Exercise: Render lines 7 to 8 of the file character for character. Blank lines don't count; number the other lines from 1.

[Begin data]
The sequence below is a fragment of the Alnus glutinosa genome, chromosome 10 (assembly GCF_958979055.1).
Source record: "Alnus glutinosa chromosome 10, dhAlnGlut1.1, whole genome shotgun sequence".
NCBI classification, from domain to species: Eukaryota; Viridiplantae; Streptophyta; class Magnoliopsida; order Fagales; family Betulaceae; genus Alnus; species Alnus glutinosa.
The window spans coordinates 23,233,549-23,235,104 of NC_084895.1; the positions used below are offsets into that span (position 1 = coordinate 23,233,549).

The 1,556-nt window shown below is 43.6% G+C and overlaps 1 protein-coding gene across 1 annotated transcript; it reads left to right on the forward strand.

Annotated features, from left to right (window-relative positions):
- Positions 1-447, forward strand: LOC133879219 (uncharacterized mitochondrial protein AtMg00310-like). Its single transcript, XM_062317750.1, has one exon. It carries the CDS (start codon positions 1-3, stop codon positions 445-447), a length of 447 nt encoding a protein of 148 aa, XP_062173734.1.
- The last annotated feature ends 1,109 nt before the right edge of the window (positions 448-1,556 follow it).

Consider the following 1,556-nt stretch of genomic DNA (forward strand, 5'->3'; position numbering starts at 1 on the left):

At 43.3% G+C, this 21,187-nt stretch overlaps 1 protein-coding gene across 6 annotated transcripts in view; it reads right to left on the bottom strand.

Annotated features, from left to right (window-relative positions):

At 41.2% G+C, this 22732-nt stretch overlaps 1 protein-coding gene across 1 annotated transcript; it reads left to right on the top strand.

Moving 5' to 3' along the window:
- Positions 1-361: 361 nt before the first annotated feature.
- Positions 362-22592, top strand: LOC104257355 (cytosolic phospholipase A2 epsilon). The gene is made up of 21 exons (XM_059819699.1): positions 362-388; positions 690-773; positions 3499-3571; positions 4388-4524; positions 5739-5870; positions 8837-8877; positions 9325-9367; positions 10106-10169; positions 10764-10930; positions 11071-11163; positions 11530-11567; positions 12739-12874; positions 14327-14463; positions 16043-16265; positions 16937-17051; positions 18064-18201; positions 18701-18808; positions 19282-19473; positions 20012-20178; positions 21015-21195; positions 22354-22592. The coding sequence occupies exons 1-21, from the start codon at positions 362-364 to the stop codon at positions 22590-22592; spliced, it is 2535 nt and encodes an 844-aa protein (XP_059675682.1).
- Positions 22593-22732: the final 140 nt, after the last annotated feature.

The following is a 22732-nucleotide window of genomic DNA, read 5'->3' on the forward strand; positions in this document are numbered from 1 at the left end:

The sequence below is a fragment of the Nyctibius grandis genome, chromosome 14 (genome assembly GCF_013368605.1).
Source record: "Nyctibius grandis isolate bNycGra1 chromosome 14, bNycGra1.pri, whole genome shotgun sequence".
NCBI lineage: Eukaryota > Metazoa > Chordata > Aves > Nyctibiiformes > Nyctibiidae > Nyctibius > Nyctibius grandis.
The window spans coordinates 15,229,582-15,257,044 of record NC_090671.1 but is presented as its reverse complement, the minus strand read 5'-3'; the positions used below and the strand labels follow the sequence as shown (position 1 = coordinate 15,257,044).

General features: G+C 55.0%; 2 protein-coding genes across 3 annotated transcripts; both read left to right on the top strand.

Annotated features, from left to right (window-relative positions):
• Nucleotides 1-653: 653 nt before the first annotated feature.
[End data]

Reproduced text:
- Positions 1-447, forward strand: LOC133879219 (uncharacterized mitochondrial protein AtMg00310-like). Its single transcript, XM_062317750.1, has one exon. It carries the CDS (start codon positions 1-3, stop codon positions 445-447), a length of 447 nt encoding a protein of 148 aa, XP_062173734.1.
- The last annotated feature ends 1,109 nt before the right edge of the window (positions 448-1,556 follow it).